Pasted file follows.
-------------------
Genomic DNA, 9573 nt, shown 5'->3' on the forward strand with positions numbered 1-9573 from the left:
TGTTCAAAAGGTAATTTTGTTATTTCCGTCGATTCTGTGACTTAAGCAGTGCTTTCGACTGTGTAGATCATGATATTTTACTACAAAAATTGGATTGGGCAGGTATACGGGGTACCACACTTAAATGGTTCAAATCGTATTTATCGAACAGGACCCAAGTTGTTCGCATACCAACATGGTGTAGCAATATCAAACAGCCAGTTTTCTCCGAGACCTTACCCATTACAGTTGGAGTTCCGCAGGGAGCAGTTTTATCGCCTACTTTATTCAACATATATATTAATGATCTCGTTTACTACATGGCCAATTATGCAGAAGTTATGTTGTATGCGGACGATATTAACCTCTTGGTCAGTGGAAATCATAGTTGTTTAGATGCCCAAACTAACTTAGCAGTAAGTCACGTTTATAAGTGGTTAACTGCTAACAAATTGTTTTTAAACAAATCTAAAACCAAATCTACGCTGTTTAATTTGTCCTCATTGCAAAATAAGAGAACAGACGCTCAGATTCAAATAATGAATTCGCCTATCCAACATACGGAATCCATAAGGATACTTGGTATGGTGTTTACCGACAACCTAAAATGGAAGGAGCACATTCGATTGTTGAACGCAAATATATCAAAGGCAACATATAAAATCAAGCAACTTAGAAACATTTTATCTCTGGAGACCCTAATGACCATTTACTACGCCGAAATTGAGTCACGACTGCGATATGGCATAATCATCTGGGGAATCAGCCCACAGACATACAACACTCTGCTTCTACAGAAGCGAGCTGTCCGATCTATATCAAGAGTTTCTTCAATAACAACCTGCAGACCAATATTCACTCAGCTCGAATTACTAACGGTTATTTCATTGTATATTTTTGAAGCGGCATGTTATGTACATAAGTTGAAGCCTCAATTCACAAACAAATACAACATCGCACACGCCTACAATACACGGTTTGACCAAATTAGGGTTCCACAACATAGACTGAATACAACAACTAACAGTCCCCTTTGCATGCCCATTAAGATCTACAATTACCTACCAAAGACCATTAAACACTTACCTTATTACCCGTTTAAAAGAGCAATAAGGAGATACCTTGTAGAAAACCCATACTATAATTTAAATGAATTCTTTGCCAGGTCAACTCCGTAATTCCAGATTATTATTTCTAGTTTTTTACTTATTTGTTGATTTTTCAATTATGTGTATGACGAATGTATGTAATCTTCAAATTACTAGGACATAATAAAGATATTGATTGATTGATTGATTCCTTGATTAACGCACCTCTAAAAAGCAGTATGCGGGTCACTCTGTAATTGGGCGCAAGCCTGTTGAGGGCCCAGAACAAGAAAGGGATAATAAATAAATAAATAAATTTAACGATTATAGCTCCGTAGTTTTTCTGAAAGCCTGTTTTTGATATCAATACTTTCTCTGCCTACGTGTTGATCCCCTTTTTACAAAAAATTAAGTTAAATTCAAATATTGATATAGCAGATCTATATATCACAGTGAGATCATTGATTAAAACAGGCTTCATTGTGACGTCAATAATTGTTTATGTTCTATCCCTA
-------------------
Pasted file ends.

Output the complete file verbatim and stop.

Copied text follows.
Genomic DNA, 9573 nt, shown 5'->3' on the forward strand with positions numbered 1-9573 from the left:
TGTTCAAAAGGTAATTTTGTTATTTCCGTCGATTCTGTGACTTAAGCAGTGCTTTCGACTGTGTAGATCATGATATTTTACTACAAAAATTGGATTGGGCAGGTATACGGGGTACCACACTTAAATGGTTCAAATCGTATTTATCGAACAGGACCCAAGTTGTTCGCATACCAACATGGTGTAGCAATATCAAACAGCCAGTTTTCTCCGAGACCTTACCCATTACAGTTGGAGTTCCGCAGGGAGCAGTTTTATCGCCTACTTTATTCAACATATATATTAATGATCTCGTTTACTACATGGCCAATTATGCAGAAGTTATGTTGTATGCGGACGATATTAACCTCTTGGTCAGTGGAAATCATAGTTGTTTAGATGCCCAAACTAACTTAGCAGTAAGTCACGTTTATAAGTGGTTAACTGCTAACAAATTGTTTTTAAACAAATCTAAAACCAAATCTACGCTGTTTAATTTGTCCTCATTGCAAAATAAGAGAACAGACGCTCAGATTCAAATAATGAATTCGCCTATCCAACATACGGAATCCATAAGGATACTTGGTATGGTGTTTACCGACAACCTAAAATGGAAGGAGCACATTCGATTGTTGAACGCAAATATATCAAAGGCAACATATAAAATCAAGCAACTTAGAAACATTTTATCTCTGGAGACCCTAATGACCATTTACTACGCCGAAATTGAGTCACGACTGCGATATGGCATAATCATCTGGGGAATCAGCCCACAGACATACAACACTCTGCTTCTACAGAAGCGAGCTGTCCGATCTATATCAAGAGTTTCTTCAATAACAACCTGCAGACCAATATTCACTCAGCTCGAATTACTAACGGTTATTTCATTGTATATTTTTGAAGCGGCATGTTATGTACATAAGTTGAAGCCTCAATTCACAAACAAATACAACATCGCACACGCCTACAATACACGGTTTGACCAAATTAGGGTTCCACAACATAGACTGAATACAACAACTAACAGTCCCCTTTGCATGCCCATTAAGATCTACAATTACCTACCAAAGACCATTAAACACTTACCTTATTACCCGTTTAAAAGAGCAATAAGGAGATACCTTGTAGAAAACCCATACTATAATTTAAATGAATTCTTTGCCAGGTCAACTCCGTAATTCCAGATTATTATTTCTAGTTTTTTACTTATTTGTTGATTTTTCAATTATGTGTATGACGAATGTATGTAATCTTCAAATTACTAGGACATAATAAAGATATTGATTGATTGATTGATTCCTTGATTAACGCACCTCTAAAAAGCAGTATGCGGGTCACTCTGTAATTGGGCGCAAGCCTGTTGAGGGCCCAGAACAAGAAAGGGATAATAAATAAATAAATAAATTTAACGATTATAGCTCCGTAGTTTTTCTGAAAGCCTGTTTTTGATATCAATACTTTCTCTGCCTACGTGTTGATCCCCTTTTTACAAAAAATTAAGTTAAATTCAAATATTGATATAGCAGATCTATATATCACAGTGAGATCATTGATTAAAACAGGCTTCATTGTGACGTCAATAATTGTTTATGTTCTATCCCTA